We've seen that Pax6 from vertebrates and eyeless from flies are remarkably similar in sequence and function, but what about our other visionaries — the squid and the flatworm? Despite the major differences in their eyes, they all have genes similar to Pax6. Here are corresponding sections of the Pax6-like eye-building genes for our visionaries. Similarities to the mouse gene are highlighted in green:

But why are these genes so similar when the animals from which they come, and the eyes that they develop, are so different? As discussed earlier, there are two basic evolutionary explanations for similarities: homology and analogy. Are these genes homologous (i.e., were they passed down from the common ancestor of all these different organisms) or analogous (i.e., did they all evolve independently through convergent evolution)?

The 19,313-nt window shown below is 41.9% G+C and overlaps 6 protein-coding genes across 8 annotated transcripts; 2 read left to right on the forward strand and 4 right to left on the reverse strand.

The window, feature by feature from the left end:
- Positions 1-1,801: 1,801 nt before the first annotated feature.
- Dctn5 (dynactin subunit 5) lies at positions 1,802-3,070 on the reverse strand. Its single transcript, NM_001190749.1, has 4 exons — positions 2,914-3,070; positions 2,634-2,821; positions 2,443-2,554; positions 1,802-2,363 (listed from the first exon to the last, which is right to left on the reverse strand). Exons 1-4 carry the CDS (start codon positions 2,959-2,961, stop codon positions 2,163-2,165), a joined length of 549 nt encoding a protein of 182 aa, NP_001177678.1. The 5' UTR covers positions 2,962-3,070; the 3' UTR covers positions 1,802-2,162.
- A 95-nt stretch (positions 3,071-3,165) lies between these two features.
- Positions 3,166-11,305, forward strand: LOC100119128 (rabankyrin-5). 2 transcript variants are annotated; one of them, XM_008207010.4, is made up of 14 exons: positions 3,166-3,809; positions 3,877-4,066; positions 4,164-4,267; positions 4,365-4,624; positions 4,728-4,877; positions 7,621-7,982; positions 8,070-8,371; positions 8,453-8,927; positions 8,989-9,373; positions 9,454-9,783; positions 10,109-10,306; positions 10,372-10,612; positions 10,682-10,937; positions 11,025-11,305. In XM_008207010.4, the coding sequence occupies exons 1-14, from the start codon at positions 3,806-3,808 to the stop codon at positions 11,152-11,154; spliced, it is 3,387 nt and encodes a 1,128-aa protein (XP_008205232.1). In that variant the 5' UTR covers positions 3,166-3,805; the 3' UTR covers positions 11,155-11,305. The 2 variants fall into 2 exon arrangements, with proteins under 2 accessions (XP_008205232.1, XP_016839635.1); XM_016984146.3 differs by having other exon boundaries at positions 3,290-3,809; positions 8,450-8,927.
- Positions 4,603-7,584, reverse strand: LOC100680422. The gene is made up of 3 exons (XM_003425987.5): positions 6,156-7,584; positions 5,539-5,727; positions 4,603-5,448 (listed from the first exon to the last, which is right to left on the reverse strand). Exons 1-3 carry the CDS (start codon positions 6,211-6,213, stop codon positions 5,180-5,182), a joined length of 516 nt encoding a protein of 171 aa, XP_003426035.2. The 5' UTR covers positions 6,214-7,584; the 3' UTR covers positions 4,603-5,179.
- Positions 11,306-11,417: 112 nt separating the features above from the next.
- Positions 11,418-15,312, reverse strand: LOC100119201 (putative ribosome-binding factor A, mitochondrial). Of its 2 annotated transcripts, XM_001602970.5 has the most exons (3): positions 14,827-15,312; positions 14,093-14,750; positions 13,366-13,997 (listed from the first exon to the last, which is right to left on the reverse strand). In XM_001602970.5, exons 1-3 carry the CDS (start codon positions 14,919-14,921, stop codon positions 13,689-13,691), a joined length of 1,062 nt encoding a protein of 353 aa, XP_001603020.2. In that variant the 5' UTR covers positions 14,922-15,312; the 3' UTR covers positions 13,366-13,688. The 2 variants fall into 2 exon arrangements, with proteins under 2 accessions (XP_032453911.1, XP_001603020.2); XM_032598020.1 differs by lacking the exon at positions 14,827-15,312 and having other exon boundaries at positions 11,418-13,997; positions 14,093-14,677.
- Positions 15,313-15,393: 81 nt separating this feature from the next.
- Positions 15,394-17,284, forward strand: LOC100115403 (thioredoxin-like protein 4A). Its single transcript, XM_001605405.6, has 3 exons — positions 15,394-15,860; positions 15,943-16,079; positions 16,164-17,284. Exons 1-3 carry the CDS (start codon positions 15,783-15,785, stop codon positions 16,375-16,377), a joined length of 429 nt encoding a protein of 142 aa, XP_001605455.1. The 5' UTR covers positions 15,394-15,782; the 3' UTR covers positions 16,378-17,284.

Based on the observations that all of these gene versions are remarkably similar in sequence, have related functions, and are incredibly widespread (animals all across the tree of life have them), scientists have concluded that they must be homologous and must have been inherited from the common ancestor of all these animals. It is just too unlikely that all these different animal lineages happened to independently evolve remarkably similar genes that do remarkably similar jobs. The most parsimonious explanation is that the gene evolved just once long ago and was then passed down to all these different modern animal lineages.


Watch the video: Wenn du dich nicht entscheiden kannst.. (January 2022).